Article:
Artificial contraceptives are not a hundred percent effective. Each method has its own failure rate. Given the such a failure rate and a starting population size, what is the effect on population growth?
For this quick study, I chose condoms because they're the most popular, because they're not permanent, and they don't have any side effects, barring latex allergies. I ran the numbers through a spreadsheet and came up with surprising results.
Condoms have a typical use failure rate of 14% and a perfect use failure rate of 2%. Perfect use means that they are used correctly each and every time a couple has sex; usually this means laboratory conditions. Typical use means that they are used, but sometimes incorrectly, as happens in real-world conditions.
Given a starting population of 100,000 fertile women, assuming they have sex once a month, assuming no gaps between delivery and subsequent pregnancy (women who have delivered babies are immediately reintroduced into the sexually active population, i.e., after nine months), assuming all pregnancies come to term, and taking a five year period, I came up with the following figures:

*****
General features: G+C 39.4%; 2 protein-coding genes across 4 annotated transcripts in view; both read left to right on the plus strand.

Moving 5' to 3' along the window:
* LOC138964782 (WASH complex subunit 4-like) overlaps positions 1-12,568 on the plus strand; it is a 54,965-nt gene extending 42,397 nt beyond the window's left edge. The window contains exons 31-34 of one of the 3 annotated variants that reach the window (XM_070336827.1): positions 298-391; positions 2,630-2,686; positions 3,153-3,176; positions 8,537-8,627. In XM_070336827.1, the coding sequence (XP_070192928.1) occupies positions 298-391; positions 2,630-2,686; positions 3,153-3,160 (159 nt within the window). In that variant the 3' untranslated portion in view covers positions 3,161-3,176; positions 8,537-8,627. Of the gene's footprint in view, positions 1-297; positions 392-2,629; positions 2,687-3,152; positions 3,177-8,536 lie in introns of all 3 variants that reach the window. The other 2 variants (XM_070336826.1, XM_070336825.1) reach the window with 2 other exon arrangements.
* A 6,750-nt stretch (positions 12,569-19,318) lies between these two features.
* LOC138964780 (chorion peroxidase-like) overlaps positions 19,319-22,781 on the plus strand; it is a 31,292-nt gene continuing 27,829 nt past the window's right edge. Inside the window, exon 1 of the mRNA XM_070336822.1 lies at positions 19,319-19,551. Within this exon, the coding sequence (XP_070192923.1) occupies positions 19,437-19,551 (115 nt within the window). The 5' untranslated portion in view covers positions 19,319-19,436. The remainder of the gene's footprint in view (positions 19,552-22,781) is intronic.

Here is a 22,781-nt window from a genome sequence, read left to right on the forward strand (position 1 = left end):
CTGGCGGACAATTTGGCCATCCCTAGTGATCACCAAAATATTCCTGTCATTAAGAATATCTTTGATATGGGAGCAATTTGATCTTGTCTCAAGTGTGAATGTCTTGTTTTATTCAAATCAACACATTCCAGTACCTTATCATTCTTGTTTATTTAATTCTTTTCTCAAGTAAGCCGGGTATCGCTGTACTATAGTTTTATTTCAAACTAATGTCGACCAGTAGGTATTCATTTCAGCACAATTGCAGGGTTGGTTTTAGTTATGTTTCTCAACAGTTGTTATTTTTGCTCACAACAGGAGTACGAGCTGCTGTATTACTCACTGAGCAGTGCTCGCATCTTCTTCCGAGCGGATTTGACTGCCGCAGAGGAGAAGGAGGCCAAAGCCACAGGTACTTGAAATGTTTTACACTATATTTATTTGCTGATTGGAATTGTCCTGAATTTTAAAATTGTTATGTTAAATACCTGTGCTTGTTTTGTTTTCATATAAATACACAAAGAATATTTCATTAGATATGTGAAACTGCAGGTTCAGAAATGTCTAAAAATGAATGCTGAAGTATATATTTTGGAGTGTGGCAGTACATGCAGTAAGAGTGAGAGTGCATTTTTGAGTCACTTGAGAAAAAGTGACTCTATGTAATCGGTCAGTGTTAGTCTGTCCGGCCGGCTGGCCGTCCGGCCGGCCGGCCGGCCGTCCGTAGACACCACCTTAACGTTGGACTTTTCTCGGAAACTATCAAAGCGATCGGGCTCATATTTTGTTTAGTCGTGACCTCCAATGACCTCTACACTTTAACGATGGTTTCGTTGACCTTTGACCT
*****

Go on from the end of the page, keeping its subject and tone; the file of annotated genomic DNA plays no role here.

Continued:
This shows that the number of pregnancies per month eventually normalizes at 6,600 somewhere in the middle of the third year. This also shows that in any given population of typical condom users, more than half will eventually be in the pregnant state.
The sum total of children to be born -- given typical condom use -- in this sexually active population of 100,000 women over this five year period is over 400,000. This corresponds to about 4 children per family, or a 200% increase in population.
Total cost of birth control for 100,000 women over the five years,at P10 per condom: about P30-M.
Using the "perfect use" scenario of a 2% failure rate, all other assumptions held constant, the number of pregnancies per month normalizes at 1,700 a little after the end of the first year. This corresponds to 14,000 pregnant women at any given time. Over a five year period, the number of children to be born is 100,000, or a 30% increase in the population.
Total cost of birth control for 100,000 women over the five years, at P10 per condom: about P52-M.
Please review my computations to see if the figures are correct.